As part of its pre-Union Budget recommendations, All India Gems and Jewellery Trade Federation (GJF), the national nodal and the largest single trade body in India for the promotion and growth of trade in gems and jewellery across India, has urged the Union Finance Minister to bring down the duty on gold from 10% to 2% to encourage 'Make in India' initiative in the gems & jewellery sector. At present, the current account deficit is under control due to reduction in global gold prices (40% down) from USD 1,900 to USD 1,200 today. Fortunately, crude prices (which account for the highest bill for imports) have reduced 60% in last 6 months.
According to the GJF, increasing import duty on gold has neither helped the Government nor the trade â€“ very few have benefitted and smuggling increased. Referring to these dynamically changing macro-economic indicators, GJF has reiterated its demand for the Government to formulate a comprehensive gold policy for India and make India a global jewellery hub.
GJF has categorically asked the Government to exclude jewellery from all bilateral or multi-lateral free trade agreements (FTAs). Stating that the Government should not encourage jewellery imports at cheaper rates, GJF referred to the earlier FTA with Thailand - which was a failure as it discouraged indigenous jewellery manufacturing.
Mr. Haresh Soni, Chairman, GJF, said, ""Keeping in mind, Hon. Prime Minister's vision of promoting 'Make In India' brand we have to protect & nurture our indigenous industry. Both oil and gold prices globally have fallen substantially now vis-Ã -vis last few years. We propose that the difference between import duty of raw material (gold & silver) and finished jewellery (gold & silver) to be maintained at minimum 10% (for gold) and 15% (for silver). Jewellery manufacturing cluster should be revamped by including common facility center and skill upgradation. And we also urge the Government to create a comprehensive gold mining policy for domestic exploration and for cluster development for 'Make in India' fashion jewellery. This will also encourage NRIs to buy jewellery from India."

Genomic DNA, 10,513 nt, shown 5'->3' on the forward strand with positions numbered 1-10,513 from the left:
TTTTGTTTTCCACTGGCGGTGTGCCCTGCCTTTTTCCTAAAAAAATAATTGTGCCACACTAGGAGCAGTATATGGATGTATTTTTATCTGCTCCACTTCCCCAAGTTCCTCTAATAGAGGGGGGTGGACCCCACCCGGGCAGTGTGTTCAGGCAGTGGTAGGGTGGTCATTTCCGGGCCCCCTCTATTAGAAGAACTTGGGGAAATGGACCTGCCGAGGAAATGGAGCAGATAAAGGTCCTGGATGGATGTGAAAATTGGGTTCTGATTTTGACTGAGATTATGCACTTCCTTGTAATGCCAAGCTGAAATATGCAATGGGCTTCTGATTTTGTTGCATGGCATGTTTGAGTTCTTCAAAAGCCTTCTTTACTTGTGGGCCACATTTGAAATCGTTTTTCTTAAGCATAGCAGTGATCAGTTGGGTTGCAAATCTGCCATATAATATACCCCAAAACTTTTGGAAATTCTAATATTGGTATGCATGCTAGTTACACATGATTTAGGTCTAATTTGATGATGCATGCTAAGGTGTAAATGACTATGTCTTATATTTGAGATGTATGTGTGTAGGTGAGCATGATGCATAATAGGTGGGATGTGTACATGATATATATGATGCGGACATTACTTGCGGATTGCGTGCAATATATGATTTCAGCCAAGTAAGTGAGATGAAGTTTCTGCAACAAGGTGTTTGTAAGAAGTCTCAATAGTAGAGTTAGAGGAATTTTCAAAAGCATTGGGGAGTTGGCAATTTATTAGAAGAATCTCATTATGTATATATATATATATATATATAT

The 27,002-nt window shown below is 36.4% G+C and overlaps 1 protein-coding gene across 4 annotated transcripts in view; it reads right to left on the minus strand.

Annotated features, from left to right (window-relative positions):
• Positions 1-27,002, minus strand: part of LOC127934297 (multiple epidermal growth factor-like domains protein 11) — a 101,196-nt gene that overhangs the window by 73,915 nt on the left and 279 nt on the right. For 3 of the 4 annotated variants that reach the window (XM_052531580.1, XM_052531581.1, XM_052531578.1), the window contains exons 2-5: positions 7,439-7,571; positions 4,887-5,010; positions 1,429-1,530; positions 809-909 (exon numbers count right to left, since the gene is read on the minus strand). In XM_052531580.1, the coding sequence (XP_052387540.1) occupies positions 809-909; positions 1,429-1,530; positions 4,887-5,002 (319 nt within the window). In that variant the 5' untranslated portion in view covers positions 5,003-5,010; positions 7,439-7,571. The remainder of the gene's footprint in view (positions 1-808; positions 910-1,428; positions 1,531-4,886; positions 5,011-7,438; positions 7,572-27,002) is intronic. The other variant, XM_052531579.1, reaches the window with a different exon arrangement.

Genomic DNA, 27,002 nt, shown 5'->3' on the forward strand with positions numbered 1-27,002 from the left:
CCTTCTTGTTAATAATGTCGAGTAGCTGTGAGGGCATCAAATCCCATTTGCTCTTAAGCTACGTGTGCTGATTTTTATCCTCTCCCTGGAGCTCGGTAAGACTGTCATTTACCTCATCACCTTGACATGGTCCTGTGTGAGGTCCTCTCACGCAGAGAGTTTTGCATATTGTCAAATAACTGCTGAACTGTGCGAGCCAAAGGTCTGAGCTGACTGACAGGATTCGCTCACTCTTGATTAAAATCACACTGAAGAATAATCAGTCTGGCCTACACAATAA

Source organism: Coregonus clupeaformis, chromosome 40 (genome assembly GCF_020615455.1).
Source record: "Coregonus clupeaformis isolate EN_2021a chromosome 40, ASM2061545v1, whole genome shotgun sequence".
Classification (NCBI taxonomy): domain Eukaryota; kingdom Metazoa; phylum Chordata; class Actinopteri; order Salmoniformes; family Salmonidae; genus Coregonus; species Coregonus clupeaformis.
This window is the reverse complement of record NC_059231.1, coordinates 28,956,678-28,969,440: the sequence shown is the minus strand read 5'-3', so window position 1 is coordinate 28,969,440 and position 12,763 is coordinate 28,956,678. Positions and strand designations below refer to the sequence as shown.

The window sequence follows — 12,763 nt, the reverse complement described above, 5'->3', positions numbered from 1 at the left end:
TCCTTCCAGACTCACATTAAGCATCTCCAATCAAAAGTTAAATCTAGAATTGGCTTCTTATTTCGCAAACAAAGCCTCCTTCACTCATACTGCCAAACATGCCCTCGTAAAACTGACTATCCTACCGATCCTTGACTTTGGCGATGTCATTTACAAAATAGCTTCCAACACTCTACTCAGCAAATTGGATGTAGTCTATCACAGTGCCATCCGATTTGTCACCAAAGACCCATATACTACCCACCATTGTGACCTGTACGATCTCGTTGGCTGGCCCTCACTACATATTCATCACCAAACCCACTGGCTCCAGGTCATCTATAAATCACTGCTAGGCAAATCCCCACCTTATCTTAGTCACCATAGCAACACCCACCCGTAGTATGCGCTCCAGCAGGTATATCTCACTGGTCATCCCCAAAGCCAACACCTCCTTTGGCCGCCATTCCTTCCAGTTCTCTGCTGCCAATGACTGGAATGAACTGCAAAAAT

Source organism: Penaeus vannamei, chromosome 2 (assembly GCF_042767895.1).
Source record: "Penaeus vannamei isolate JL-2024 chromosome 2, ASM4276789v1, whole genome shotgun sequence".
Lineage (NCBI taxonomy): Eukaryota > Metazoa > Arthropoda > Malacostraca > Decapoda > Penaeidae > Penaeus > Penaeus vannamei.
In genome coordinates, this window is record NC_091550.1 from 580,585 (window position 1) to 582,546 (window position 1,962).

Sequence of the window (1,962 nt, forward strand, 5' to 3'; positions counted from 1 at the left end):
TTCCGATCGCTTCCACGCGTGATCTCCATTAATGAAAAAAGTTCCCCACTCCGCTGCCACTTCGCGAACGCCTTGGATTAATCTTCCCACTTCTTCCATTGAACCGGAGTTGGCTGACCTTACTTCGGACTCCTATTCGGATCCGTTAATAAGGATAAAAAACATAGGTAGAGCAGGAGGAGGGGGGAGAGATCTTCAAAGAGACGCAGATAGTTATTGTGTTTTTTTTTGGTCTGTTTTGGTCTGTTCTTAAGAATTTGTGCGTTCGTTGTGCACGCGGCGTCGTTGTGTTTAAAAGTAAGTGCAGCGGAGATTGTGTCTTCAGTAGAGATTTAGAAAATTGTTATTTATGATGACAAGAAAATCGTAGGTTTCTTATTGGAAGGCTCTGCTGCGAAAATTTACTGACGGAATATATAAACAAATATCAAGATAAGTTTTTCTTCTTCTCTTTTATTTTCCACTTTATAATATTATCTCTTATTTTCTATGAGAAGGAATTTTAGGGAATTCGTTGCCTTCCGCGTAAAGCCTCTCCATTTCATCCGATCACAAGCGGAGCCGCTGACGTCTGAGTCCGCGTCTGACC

Mr. Manish Jain, Vice Chairman, GJF, said, "To provide incentive for the organised manufacturing facility, Government must reintroduce metal gold loans (MGL) and innovative finance options for sector. If we are not competitive on the global front, we won't be able to become a global hub and therefore MGL rate of interest should be at par with international rate (3.5 to 6% in India vis-a-vis 1.5% in international markets). We seek removal of excise duty on fashion jewellery and also abolish excise duty on precious metals as Government is not earning any revenue on it. As India is a vast country, the Government must facilitate more friendlier and accessible rules for transportation from manufacturing hubs to airports/ ports. Government has to offer incentives for importing technology as many indigenous processes are still manual."
GJF has urged the Government to monetize existing investment and reduce import burden through recycling the large gold reserves held with temple trusts, banks, NBFCs and retail customers. It has also sought widening of the availability of gold deposit schemes through banks making them more attractive to people. It hopes that the Government will liberalize regulations affecting value chain through reduction of import duty, increased finance options and ensuring consumer protection through standardization. It has asked for a multipronged approach to improve industry opaqueness through better industry and consumer interface, enforce hallmarking standards, diligence in sharing of information or listing of companies, greater transparency and elimination of unofficial supply of gold.
GJF has urged the Government to develop infrastructure to improve skill sets through upgradation and skill development by promoting and standardizing professional vocational courses, introducing fee subsidies, offering scholarship programs, reviving dying arts and crafts, more training. It has urged the Government to roll out the National Skill Certification and Monetary Reward Scheme (NSCMRS) to increase productivity and attract young manpower. It has sought an increase in investment in technology to improve health and working conditions as well as labour productivity. It has asked the Government to provide adequate thrust for skill and infrastructure development through easy financing, incentives, subsidies, facilitation of land allocation, and supply of utilities.